The Five Love Languages of Children
by Gary Chapman
and Ross Campbell
Reviewed by Melissa Rice
From NEW BEGINNINGS, Vol. 17 No. 3, May-June 2000, pp. 104-105
The Five Love Languages of Childrenis like a quart of rejuvenating oil injected by skilled technicians with the latest factory training using Genuine Good Mother Parts. This book takes a positive approach to raising children, advocating preventive maintenance rather than waiting for a crash on the parenting highway.
The authors assert that children and adults can be loved in five ways: physical touch, affirmative words, gifts, acts of service, and quality time. This book explains how a parent may douse a child in one love language, such as gifts, while the child remains dry inside. If a child craves touch but his parents are physically distant with him, he feels alone. Learning how a child perceives love helps parents choose the most effective means to express love to him.
Some ways mentioned to discern your child's favorite love language are to observe how your child expresses love to you and others, listen to what he requests most often or complains about, and offer him choices between activities such as shopping together or a backrub.
When our middle son was small, we joked that he would nurse through graduate school. He clearly adores physical touch. When we say prayers at night, he thanks God for family members and climbs on each one's back as he says thanks! If he spots a bend in any major limb, he considers it a lap and invites himself to plop down. He jumps on his brothers randomly, wrestles them to the ground, and loves tickling. As I read this book, I was reminded to make the time to hold him more, stroke his hair and rub his back. His mood sweetened amazingly! My eldest son, on the other hand, enjoys focused time with a parent, even it if involves washing the car. In the darkness at the edge of night, he steals moments and private conversations, a broad, contented smile on his freckled face.
People need to hear all the five love languages to some degree and their favorite a lot, to fill up what the authors refer to as "the love tank." They note that a child who feels loved and can identify with his parents is much easier to discipline. Actions and words need to match up. Let's say Ima Parent wants her children to share their toys with others. Ima really likes imported chocolate cookies and treats herself to them occasionally. Ima's three-year-old begs for a bite. She lets him have one, whereupon he gnaws off the chocolate and throws the rest of the delectable cookie into the (gasp) sink. She's lost her treat but her child has learned that even mommies share. Her actions spoke louder than countless shrill reminders.
The authors have a profound perspective on discipline. It means teaching or training and isn't necessarily punitive. They remind us that children act like children. Even if childish behavior is unpleasant, it's part of being a child. If we do our part and love them unconditionally, they will mature feeling secure and give up childish ways. The authors urge parents to use requests rather than demands as much as possible and mention that "many parents view parental guidance as an exercise in prohibition" (page 51). Parenting isn't just about forbidding certain behaviors, but involves cultivating good behavior by example and support. "Parents who offer words of encouragement will be looking closely at the interests and abilities of their children and giving positive verbal reinforcement of those interests" (page 52). When a child does misbehave, we should ask, "What does my child need?" (page 117). And if chastisement must be administered, "it is wise to give a child a conscious expression of love both before and after administering a punishment" (page 124).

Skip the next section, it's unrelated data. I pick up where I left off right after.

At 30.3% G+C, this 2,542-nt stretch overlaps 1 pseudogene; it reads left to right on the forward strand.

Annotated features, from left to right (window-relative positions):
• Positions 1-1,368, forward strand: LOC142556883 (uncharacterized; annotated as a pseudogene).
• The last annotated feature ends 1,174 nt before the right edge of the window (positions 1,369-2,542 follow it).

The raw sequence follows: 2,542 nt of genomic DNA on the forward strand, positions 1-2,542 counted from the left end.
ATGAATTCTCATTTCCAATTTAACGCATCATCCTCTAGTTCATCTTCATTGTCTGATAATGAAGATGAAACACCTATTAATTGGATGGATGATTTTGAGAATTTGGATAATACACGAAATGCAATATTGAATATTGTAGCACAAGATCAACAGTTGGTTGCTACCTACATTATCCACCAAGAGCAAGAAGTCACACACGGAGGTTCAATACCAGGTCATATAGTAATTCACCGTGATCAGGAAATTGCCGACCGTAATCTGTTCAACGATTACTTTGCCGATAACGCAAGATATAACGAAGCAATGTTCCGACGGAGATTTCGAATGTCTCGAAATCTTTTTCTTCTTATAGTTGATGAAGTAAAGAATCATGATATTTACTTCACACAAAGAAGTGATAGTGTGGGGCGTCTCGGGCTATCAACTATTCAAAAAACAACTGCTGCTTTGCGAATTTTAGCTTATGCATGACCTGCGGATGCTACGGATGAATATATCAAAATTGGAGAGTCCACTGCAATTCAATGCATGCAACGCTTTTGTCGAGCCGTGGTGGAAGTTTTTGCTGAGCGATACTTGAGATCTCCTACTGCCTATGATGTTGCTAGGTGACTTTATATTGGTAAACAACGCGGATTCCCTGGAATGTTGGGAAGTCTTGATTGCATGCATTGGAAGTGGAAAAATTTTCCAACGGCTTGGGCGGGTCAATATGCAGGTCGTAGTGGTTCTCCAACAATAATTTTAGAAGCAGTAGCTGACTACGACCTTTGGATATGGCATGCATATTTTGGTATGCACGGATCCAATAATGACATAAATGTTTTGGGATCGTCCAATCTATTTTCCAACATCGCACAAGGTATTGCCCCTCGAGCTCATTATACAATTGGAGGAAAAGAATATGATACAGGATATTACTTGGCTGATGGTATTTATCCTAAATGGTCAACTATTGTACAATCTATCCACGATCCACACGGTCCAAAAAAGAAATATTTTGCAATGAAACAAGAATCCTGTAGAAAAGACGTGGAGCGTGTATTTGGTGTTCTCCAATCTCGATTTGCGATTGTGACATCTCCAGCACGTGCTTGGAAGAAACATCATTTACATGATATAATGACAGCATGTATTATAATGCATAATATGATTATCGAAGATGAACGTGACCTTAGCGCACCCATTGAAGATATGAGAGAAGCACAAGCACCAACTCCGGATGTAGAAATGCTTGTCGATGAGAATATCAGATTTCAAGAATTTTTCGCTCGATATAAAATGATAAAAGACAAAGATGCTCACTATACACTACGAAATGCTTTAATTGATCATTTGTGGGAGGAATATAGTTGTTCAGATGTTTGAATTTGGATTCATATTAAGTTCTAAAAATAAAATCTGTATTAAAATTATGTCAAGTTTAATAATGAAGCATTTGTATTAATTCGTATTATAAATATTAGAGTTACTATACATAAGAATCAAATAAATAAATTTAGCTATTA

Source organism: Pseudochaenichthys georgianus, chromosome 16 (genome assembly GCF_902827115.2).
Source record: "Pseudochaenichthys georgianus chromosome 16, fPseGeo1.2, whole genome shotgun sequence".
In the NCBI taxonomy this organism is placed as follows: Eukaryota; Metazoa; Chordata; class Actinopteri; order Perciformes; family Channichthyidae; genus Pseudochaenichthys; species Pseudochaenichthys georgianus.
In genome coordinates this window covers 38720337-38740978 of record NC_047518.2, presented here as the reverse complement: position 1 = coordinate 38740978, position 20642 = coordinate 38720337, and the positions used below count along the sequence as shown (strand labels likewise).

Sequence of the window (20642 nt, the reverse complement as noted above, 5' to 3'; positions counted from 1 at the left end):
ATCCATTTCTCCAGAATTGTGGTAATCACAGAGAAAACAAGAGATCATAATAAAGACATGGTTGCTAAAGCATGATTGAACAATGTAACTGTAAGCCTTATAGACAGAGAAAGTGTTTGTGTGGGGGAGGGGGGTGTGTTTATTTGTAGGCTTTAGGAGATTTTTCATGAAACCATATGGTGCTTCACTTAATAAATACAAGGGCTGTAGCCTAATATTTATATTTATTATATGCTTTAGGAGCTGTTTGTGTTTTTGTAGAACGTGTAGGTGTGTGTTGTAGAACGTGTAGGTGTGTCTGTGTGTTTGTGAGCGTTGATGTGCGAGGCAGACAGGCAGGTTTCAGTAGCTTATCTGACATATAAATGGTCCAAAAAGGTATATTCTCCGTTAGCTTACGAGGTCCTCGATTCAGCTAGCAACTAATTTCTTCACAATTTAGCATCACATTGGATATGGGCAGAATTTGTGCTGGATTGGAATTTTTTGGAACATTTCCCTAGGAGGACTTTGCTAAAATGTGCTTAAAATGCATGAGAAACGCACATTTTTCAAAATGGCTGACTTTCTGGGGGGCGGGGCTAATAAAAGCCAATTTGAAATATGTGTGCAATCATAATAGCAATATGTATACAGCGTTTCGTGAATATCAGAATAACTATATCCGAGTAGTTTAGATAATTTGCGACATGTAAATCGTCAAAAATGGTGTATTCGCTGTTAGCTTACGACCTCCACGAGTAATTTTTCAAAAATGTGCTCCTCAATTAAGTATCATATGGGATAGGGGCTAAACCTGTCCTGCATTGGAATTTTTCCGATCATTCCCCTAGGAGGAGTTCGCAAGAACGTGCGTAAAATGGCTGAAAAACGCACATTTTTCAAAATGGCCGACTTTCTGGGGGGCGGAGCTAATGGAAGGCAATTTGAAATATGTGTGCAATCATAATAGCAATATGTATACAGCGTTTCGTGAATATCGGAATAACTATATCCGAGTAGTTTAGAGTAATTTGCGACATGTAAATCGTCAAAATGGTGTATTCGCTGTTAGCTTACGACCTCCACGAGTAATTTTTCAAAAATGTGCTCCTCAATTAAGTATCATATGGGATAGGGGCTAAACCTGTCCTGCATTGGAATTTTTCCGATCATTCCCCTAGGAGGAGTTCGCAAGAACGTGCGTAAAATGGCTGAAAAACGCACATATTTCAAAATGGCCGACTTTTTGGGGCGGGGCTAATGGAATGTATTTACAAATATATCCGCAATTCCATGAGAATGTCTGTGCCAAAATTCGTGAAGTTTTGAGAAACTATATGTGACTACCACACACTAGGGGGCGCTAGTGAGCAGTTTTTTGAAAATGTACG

"Quality time is a parent's gift of presence to a child " (page 61). The authors note that although the idea of quality time has gotten a lot of press, children still aren't getting enough. It is even possible to be home all day and not level one's attention directly on an individual child. Giving attention to your child is the most meaningful offering possible. Be at your child's disposal for games, conversation, or a backrub. In my mind, quality time is the essence of all five languages. The authors urge parents to provide the strengthening effect of personal time with their children, as it is an investment in the future. "In many homes, children would miss their TV sets more than they would miss their fathers" (page 61). We don't want a generation of hollow, hurting people. We have in our power the incredible ability to convey peace, civility, and security to future doctors, construction workers, teachers, and parents. Our children are important people, no matter who they become. Living out our love for them in a language they can understand is a priority that can hardly be topped.
I encourage you to delve into this book. It is clearly written and eminently helpful in building strong relationships with your children, spouse, friends, extended family, and business associates. Many great examples bring the text to life, and the subjects of learning, anger, single parenting, and marriage are given good coverage.
In one instance the authors point out that parenting is not about doing what comes naturally. It is a commitment that requires attention. It's easier to bring home a package of candy than it is to play catch for a half hour but your child may be far hungrier for your time than for chocolate. What your child needs may be something more than what is most convenient to give but the reward is long-term growth, deeper affection, and enduring respect. Consider this book a timely tune-up for your parental engine.
The Five Love Languages of Children is published by Moody Books © 1997, and is available through LLLI (19-7, $11.99).